The New York Times has reported that companies with employees in the state, including Tyson Foods, MGM Resorts International, Nissan, and Toyota, have voiced opposition to the law.

The Association of Art Museum Directors has also come out against the Mississippi law, as well as a similar measure recently passed in North Carolina, saying, “This is not only a violation of basic rights for one group, this is a violation of human rights. The art museum community stands for diversity and the inclusion of all peoples in the civic fabric of our country and we urge the repeal and veto of these unjust laws.”

The American Federation of Arts, which has organized a tour of the Neuberger’s show, said in a statement sent to its members:

The American Federation of Arts joins the Neuberger Museum of Art, Purchase College, SUNY, and the AAMD to denounce the passing of discriminatory law HB1523 in Mississippi. It is especially during times of repression that art can offer an alternative and inspire a better future. We hope that the exhibition “When Modern Was Contemporary,” which includes artists representing a wide range of backgrounds, beliefs, and ideas, will offer the citizens of Mississippi a space for true freedom of expression and an opportunity to reflect upon our society and our humanity. The AFA supports the Mississippi Museum of Art, a private institution, in continuing with the presentation of this stellar exhibition.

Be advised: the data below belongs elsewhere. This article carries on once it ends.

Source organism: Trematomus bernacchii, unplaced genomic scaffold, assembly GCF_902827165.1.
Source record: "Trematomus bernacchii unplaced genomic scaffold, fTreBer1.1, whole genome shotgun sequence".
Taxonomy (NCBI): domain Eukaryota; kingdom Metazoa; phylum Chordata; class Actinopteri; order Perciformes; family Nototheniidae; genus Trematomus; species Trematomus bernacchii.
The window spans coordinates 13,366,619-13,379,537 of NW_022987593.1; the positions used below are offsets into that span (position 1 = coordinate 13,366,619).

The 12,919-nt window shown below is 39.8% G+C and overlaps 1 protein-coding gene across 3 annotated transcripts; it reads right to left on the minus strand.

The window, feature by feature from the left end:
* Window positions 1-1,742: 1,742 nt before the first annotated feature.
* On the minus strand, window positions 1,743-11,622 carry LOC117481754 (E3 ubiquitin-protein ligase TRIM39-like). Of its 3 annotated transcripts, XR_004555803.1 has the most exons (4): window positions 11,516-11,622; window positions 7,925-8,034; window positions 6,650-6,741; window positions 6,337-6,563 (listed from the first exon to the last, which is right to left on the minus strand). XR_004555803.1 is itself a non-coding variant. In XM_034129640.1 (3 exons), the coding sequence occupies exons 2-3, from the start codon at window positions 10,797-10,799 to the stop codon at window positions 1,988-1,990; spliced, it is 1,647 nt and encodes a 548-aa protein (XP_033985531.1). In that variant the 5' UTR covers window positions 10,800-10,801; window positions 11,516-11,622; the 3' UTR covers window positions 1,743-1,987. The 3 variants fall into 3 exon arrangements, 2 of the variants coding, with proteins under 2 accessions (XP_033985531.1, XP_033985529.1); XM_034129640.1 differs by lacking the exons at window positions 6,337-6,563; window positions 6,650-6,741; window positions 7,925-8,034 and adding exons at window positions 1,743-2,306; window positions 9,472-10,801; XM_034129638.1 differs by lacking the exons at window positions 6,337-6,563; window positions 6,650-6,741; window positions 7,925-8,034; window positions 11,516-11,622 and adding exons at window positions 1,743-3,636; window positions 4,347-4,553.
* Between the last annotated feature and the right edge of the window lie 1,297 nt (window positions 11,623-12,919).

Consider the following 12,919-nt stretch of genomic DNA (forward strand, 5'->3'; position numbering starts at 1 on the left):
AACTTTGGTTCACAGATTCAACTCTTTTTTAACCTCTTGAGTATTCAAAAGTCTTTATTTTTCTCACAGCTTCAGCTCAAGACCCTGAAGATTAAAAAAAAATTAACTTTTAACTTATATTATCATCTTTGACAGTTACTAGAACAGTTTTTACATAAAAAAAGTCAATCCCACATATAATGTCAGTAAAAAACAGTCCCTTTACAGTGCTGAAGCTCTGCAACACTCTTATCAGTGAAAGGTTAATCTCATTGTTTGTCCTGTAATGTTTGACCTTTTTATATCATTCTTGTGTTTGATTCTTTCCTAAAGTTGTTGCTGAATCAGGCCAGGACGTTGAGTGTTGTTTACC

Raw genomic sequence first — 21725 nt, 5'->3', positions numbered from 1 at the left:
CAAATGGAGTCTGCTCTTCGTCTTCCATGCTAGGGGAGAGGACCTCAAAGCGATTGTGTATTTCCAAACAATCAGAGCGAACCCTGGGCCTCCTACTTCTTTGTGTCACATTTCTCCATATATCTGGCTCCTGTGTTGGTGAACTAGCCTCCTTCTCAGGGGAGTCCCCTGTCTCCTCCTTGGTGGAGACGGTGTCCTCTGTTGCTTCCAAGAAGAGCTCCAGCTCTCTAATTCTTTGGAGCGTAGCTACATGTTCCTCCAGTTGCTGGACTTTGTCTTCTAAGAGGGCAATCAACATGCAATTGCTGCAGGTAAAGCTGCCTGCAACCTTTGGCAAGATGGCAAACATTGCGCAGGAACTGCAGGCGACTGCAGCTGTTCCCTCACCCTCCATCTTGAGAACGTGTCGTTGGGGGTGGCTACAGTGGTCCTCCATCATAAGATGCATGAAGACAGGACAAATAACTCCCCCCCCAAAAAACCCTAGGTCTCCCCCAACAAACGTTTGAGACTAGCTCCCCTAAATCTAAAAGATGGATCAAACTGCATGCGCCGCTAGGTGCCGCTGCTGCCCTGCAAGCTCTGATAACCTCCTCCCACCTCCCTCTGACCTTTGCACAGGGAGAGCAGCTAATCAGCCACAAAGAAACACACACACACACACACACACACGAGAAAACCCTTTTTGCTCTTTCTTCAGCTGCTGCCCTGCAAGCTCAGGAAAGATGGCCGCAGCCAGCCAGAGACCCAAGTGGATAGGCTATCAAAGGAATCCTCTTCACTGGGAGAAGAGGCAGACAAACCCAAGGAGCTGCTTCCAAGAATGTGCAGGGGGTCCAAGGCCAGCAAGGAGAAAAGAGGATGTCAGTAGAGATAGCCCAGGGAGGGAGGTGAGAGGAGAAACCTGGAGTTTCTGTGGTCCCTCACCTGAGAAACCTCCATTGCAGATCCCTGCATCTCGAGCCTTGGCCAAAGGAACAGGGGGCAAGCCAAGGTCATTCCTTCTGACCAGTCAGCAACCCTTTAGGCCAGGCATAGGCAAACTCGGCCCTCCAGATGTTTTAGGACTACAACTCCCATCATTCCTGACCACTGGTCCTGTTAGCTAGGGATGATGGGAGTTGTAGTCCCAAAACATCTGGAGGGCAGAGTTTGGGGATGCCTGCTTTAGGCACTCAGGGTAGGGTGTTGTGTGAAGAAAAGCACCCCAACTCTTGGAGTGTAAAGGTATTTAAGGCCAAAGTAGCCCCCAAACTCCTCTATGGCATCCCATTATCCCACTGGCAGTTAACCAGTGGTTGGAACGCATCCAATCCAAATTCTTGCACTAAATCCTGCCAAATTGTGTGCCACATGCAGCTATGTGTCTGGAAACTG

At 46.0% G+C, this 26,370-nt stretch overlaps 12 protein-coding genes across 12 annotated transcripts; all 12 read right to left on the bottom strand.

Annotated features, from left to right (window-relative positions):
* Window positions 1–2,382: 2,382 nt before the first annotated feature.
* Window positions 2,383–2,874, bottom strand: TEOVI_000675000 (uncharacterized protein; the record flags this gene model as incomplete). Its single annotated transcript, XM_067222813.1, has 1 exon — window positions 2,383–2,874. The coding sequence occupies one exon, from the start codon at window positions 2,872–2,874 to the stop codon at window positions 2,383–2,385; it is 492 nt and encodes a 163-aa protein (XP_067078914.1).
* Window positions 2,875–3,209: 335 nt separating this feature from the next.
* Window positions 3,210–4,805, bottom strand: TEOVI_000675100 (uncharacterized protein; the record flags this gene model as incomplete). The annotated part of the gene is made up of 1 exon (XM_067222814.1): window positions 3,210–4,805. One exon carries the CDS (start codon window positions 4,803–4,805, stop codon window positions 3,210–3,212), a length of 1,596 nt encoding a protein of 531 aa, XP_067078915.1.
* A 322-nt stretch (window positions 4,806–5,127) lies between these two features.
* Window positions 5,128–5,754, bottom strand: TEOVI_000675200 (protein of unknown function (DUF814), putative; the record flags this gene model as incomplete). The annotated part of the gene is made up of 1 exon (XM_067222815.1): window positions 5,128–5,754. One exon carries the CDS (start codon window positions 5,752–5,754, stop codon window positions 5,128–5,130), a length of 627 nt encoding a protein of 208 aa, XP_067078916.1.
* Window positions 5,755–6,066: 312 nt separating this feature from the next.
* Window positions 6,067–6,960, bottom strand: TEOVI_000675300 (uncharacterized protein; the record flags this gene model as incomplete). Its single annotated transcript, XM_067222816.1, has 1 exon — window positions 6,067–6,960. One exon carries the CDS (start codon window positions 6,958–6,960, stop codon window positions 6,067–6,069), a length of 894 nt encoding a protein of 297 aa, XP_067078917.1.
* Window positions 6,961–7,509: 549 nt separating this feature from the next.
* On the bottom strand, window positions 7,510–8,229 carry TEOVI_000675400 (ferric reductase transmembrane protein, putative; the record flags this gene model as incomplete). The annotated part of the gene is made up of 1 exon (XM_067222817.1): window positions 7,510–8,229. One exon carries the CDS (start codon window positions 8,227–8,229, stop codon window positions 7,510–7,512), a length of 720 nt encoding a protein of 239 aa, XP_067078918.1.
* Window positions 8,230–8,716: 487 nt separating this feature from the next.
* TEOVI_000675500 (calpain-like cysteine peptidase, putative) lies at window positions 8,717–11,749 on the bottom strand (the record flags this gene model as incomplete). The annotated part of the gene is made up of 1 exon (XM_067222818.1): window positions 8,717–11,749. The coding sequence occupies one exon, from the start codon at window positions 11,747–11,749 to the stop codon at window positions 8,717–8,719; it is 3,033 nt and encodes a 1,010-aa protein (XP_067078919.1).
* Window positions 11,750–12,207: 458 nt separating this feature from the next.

The Mississippi Museum of Art’s director, Betsy Bradley, also released a statement, to the AAMD, that, while declining to attack the law directly, emphasized its inclusive credentials. It read, in part:

The Museum’s mission is to engage all Mississippians in the visual arts, and it has a stated commitment to inclusivity in its exhibitions, programs, collection, audience, staff, and trustees. This spirit of inclusivity is a response to an institutional belief that art brings people together, and that we as an organization function most effectively as a “museum without walls,” creating a continuous dialogue with our community about art, creativity, and the often difficult issues explored through various media.

In 2015, the Mississippi Museum of Art and the Museum’s Board of Trustees joined other champions of diversity by signing the Human Rights Campaign’s “Equality Is Our Business” Pledge.

We are committed to continuing the important work of developing meaningful, personal, and transformative connections through visual art that enrich and celebrate the diverse and brilliant fabric of Mississippi.

“When Modern Was Contemporary” is currently scheduled to travel to the Society of the Four Arts in Palm Beach, Florida, the Westmoreland Museum of American Art in Greensburg, Pennsylvania, and the Albuquerque Museum of Art and History, in New Mexico.

None of those states currently has a similar discriminatory law on the books.

Update 04/06/2016, 5:55 p.m.: The post has been updated with a statement from the Mississippi Museum of Art regarding Fitzpatrick's decision to skip the opening.

Update 04/07/2016, 9:30 a.m.: The post has been updated to clarify the AFA's role in the organizing the exhibition.